Press release 17.11.2009
EU compromise fails to set high standards for energy efficiency labelling
An agreement was reached in the final “trialogue” discussion on energy efficiency labelling that took place this afternoon between the EU Parliament, EU Commission and EU Council. This will revise the rules on the well-known A-G labelling scale that already applies to certain domestic appliances. If passed by the EU Parliament, it will affect all energy-related products sold in the EU. The two highest energy efficiency ratings will be applicable to a maximum of one third of products (in terms of models or annual sales). (1)
Finnish Green MEP Satu Hassi, member of the European Parliament environment committee, commented:
“Today’s EU compromise on labelling has failed to set the bar high for standards of energy efficiency and consumer information.
With the industry lobby and a handful of Member States seeking to create ‘A++++’ grades and beyond, Parliament did achieve a successful damage limitation exercise by demanding the scale be restricted to three grades above a standard ‘A’. This still leaves us with a system where too many new products will achieve some kind of ‘A’ grade. It devalues the difference between the better energy efficiency performers – equivalent to replacing Olympic gold, silver and bronze medals with gold+, gold++ and gold+++.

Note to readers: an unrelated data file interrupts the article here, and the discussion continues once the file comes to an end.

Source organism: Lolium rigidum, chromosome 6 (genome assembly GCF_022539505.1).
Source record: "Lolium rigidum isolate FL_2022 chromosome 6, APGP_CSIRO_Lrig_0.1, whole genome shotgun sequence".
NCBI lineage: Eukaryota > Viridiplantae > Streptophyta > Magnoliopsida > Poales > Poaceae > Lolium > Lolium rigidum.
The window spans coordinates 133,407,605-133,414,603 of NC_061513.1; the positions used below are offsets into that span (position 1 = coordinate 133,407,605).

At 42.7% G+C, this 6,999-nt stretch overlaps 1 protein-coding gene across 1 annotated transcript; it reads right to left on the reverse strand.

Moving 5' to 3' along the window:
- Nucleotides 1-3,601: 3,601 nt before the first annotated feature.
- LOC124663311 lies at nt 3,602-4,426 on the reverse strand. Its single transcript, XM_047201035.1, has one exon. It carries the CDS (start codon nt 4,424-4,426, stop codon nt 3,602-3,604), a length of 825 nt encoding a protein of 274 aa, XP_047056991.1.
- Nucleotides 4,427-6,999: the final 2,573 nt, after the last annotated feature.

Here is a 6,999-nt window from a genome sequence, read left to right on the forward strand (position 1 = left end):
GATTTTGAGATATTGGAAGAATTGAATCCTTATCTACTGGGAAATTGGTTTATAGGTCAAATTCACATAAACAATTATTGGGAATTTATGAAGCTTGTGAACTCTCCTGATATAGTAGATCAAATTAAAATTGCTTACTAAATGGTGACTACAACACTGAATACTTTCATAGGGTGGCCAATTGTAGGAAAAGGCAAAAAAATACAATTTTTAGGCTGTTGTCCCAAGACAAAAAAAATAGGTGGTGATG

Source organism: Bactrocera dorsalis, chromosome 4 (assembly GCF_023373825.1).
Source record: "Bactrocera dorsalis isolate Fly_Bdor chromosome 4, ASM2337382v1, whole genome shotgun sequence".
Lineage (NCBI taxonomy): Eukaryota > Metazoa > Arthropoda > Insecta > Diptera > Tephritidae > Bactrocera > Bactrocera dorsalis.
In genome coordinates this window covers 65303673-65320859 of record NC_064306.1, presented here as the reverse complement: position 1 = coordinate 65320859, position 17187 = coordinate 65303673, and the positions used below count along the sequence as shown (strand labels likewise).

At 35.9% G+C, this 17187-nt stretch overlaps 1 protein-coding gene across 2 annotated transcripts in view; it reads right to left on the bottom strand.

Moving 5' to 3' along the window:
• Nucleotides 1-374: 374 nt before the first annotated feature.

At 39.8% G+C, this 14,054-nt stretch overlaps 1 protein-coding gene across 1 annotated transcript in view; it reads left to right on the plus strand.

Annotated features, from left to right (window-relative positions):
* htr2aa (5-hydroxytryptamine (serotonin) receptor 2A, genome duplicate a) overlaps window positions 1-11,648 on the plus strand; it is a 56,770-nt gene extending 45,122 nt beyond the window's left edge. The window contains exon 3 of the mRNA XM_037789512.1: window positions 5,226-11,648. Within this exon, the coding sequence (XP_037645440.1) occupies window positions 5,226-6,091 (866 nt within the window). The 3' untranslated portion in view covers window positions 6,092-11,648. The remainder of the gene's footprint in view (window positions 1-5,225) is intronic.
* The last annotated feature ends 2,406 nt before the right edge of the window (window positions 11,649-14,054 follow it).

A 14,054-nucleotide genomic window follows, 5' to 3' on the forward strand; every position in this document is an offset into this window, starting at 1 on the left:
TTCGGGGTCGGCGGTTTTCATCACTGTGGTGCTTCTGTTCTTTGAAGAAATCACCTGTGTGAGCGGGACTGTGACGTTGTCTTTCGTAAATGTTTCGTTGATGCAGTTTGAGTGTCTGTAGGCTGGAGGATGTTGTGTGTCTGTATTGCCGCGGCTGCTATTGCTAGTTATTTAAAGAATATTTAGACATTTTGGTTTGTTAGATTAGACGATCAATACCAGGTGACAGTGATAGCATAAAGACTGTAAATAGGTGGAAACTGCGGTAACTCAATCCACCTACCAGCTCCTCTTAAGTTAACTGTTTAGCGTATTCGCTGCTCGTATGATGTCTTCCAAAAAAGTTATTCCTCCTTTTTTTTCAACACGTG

The Commission must back up their verbal commitment with a written guarantee and action to rescale the grades in light of new technological improvements. Rescaling is essential if we are to drive industry innovation and offer clear comparison to consumers.
I am disappointed with the provisions for public procurement, which will exempt smaller contracts and will ask the bigger contractors only to “endeavour” to make energy efficient choices. Member States have the scope to require that public procurement contractors use the most energy efficient products and I call on them to take this easy step to boost climate protection efforts in their countries.”
Notes to editors:
(1) The European Parliament plenary is expected to vote on the final text early next year. If approved, the rules will immediately apply for the EU Commission and will need to be transposed into national law by Member States within one year.